'When I got my library card...

by tosca on Monday, August 15, 2011

...that's when my life began.'
~ Rita Mae Brown


In which Tosca has more questions about libraries, only this time in relation to books in general and readers' advisory in particular. I don't proclaim to know the answers to any of what I'm about to ask. I guess it's more my way of talking aloud in an effort to clarify some thoughts I've had about readers' advisory and how I don't think we've quite managed to do it justice in the past. I also don't expect that anyone answers, but it sure is the icing on the cake if this strikes a chord with someone, somewhere.



It's Monday which means I'm meant to post a book review tonight but I'm not going to. Instead, this post is book related but, more than that, it's work-related. Well, maybe library-related fits better as a term. So, on to the questions:

  • When did we relinquish our responsibility to provide ongoing readers' advisory professional development for staff? And how do we get that back? It weighs on my mind sometimes that I had awesome readers' advisory skills (I'm modest about everything except this one skill) that, really, weren't recognised when I worked in the branches. And yet it was the hugest part of my job on the front desk. But it didn't count towards my pay at all. Ever. When I was hired on I was asked about books, you know the kinda thing: Do you read? What do you read? And that was it. For the rest of my time there. And yet I put in hours reading across a variety of subjects and genre and format type. For a couple of reasons: I love books, and I was in libraries for the books. Branch managers take us in for our skills and, really, they benefit from it, but we don't learn this shit by osmosis. We keep it up intentionally so it should kinda be recognised intentionally. Managers everywhere, if you're listening, library assistants can't maintain those skills if they're not purposely given the time. We provide damn good service and advice at the front desk but you want to mark me on whether or not I can accurately process till and EFTPOS transactions? There is something seriously wrong with that.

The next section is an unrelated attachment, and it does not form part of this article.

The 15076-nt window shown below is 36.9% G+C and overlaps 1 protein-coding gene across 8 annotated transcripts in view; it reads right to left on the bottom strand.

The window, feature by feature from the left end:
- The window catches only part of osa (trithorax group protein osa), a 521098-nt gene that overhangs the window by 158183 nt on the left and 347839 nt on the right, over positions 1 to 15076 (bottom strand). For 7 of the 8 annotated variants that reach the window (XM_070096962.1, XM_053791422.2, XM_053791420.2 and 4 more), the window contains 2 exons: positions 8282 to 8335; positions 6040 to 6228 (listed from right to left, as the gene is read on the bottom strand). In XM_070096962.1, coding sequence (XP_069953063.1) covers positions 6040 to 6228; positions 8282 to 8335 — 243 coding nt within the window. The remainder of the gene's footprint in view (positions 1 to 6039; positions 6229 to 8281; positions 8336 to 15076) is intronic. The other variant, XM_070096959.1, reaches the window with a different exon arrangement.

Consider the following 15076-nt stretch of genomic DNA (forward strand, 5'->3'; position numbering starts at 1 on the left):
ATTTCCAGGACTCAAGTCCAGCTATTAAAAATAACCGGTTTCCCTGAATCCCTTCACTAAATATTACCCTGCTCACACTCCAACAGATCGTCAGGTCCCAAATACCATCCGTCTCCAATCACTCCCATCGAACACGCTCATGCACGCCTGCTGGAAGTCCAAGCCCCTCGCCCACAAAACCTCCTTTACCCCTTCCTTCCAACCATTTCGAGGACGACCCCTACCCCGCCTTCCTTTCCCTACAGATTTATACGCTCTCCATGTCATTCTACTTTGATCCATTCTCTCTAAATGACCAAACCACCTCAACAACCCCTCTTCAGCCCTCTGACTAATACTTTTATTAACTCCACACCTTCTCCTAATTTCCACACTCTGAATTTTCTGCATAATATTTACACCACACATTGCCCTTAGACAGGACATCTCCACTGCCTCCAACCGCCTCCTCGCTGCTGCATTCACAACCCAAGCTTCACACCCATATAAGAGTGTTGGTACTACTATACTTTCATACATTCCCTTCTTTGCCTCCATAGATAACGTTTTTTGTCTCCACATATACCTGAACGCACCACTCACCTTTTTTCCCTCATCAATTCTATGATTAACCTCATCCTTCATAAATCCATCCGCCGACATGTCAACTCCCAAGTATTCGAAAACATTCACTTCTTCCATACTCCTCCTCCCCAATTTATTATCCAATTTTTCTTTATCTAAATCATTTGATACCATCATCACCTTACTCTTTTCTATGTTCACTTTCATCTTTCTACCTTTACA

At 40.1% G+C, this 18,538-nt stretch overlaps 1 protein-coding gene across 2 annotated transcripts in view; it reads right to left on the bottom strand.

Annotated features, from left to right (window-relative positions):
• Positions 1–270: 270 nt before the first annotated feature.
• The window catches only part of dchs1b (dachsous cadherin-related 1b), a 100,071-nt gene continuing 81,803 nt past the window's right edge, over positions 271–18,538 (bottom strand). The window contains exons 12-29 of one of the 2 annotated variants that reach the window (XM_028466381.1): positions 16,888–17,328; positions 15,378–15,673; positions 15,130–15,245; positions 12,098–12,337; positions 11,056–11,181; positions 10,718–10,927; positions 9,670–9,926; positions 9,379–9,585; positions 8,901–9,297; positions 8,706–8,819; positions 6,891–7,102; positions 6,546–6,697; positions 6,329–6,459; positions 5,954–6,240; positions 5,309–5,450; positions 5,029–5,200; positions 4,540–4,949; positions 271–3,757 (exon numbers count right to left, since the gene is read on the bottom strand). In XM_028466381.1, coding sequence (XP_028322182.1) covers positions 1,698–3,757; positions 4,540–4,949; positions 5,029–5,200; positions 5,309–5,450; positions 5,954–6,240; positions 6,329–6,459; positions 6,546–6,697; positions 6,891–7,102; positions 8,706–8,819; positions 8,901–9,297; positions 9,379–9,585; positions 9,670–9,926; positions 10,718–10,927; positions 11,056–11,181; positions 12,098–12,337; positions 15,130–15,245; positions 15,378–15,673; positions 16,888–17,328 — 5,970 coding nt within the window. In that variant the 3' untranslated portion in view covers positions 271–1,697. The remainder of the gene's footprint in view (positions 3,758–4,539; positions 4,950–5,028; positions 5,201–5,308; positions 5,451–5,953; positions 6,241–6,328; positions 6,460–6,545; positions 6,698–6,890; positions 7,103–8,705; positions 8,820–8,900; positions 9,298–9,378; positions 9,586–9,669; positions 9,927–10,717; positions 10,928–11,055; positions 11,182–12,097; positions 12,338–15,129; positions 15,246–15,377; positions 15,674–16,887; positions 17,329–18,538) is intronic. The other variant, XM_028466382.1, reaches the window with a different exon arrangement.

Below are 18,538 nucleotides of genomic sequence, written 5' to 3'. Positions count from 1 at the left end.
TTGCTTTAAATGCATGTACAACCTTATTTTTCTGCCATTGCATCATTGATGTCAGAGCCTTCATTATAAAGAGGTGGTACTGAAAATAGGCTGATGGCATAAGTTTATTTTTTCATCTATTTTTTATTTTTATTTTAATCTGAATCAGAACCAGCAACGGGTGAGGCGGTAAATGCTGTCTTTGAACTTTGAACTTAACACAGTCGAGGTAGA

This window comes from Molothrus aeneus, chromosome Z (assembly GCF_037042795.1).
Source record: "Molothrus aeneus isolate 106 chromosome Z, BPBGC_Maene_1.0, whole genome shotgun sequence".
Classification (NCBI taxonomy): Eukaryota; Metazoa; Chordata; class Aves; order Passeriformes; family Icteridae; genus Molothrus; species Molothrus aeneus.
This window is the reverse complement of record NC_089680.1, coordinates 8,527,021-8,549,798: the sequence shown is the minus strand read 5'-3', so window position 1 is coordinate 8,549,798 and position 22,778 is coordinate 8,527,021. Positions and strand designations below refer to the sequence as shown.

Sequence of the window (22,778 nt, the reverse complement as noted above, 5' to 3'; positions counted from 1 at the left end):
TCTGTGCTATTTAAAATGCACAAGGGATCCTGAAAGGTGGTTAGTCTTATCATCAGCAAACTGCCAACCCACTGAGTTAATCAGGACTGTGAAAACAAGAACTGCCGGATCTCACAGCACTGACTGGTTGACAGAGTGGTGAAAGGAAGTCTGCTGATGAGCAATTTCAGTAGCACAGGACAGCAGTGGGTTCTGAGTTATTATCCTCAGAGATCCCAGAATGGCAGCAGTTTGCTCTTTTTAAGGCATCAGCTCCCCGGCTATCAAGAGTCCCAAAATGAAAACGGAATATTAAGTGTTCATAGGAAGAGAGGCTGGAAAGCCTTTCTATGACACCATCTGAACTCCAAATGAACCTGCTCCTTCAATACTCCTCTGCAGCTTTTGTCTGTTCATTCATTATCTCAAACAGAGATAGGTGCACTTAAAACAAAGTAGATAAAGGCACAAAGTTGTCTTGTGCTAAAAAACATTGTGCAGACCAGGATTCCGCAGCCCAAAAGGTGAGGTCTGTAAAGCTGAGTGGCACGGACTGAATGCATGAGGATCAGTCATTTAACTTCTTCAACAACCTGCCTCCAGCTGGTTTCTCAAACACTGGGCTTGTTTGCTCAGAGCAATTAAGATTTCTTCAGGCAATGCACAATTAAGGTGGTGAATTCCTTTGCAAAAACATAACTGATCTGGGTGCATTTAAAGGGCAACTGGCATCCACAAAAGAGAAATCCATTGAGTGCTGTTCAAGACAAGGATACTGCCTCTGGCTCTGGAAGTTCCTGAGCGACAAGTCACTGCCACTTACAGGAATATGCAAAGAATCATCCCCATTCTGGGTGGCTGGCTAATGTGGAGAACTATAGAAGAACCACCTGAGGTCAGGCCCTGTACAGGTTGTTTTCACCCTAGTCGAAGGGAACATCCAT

• Why isn't it the responsibility of all branch staff to be reading something - fiction, nonfiction, graphic novels, magazines, etc. - and reviewing those for the library website? I'm not talking a book a week. I'm thinking more a book a quarter. That's four books/reviews a year. Definitely achievable. When you consider the number of staff we used to have back then, that would've been 1000 book reviews a year.

  • We spend a lot of good money on books, so why aren't we making sure we get our dollar's worth? I'm not saying that the only reason we're in business is because of the books (even if, privately, that's what I think and even if, privately, I would rather be about the books than be an internet cafe). But I do wonder why the hell we shell out so much money on books, yet not put that time and investment into our staff to promote them intentionally, and not just accidentally. I read something a few years back that got right up my nose - that readers' advisory was something that happened in general conversation. What a crock of shit. If that is the case, then honey, you're doing it wrong. Oh so wrong.

  • Why is it that libraries don't allow their staff time to read at work and count that as 'work'? I'm not talking about reading magazines or novels during our lunch or tea breaks. I'm talking about allocating a specific amount of time, either daily or weekly, for staff to read their stock in order to familiarise themselves with their collections. It needn't be much, 15 mins a day. Staff could use the time to go through new books and get an idea of what customers might be asking about, read magazines or newspapers with book recommendations and reviews because customers will come in asking about those, too, maybe choose one specific part of the collection and get to know what's in it and how it can be recommended/used. It is time well spent. And I know this because I've done it.

  • Are we ready to admit that readers' advisory is about more than recommending books? It's bigger than that. It's the whole kit and kaboodle - from the buildings to how we arrange our shelves and collections (location, location, location) to signage to issuing the books to repeat visits and everything else in between. I'm not sure we're at that point yet.